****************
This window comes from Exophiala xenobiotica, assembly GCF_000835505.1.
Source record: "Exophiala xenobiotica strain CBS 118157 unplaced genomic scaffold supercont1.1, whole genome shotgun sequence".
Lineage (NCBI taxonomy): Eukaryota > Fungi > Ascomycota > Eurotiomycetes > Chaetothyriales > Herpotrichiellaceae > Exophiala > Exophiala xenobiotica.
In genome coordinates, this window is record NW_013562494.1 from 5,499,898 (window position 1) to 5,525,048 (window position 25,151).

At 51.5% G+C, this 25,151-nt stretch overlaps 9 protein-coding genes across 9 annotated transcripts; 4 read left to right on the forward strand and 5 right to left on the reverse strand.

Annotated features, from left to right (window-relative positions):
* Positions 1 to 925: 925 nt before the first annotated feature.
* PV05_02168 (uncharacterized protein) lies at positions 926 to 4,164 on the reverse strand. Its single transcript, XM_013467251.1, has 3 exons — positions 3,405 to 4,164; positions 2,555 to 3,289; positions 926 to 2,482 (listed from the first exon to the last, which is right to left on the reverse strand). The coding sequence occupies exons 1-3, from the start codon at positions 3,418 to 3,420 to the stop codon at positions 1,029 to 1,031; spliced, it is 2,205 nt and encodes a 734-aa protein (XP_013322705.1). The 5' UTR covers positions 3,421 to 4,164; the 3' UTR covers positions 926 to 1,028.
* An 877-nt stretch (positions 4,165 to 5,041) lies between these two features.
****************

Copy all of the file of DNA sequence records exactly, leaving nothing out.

This window comes from Exophiala xenobiotica, assembly GCF_000835505.1.
Source record: "Exophiala xenobiotica strain CBS 118157 unplaced genomic scaffold supercont1.1, whole genome shotgun sequence".
Lineage (NCBI taxonomy): Eukaryota > Fungi > Ascomycota > Eurotiomycetes > Chaetothyriales > Herpotrichiellaceae > Exophiala > Exophiala xenobiotica.
In genome coordinates, this window is record NW_013562494.1 from 5,499,898 (window position 1) to 5,525,048 (window position 25,151).

At 51.5% G+C, this 25,151-nt stretch overlaps 9 protein-coding genes across 9 annotated transcripts; 4 read left to right on the forward strand and 5 right to left on the reverse strand.

Annotated features, from left to right (window-relative positions):
* Positions 1 to 925: 925 nt before the first annotated feature.
* PV05_02168 (uncharacterized protein) lies at positions 926 to 4,164 on the reverse strand. Its single transcript, XM_013467251.1, has 3 exons — positions 3,405 to 4,164; positions 2,555 to 3,289; positions 926 to 2,482 (listed from the first exon to the last, which is right to left on the reverse strand). The coding sequence occupies exons 1-3, from the start codon at positions 3,418 to 3,420 to the stop codon at positions 1,029 to 1,031; spliced, it is 2,205 nt and encodes a 734-aa protein (XP_013322705.1). The 5' UTR covers positions 3,421 to 4,164; the 3' UTR covers positions 926 to 1,028.
* An 877-nt stretch (positions 4,165 to 5,041) lies between these two features.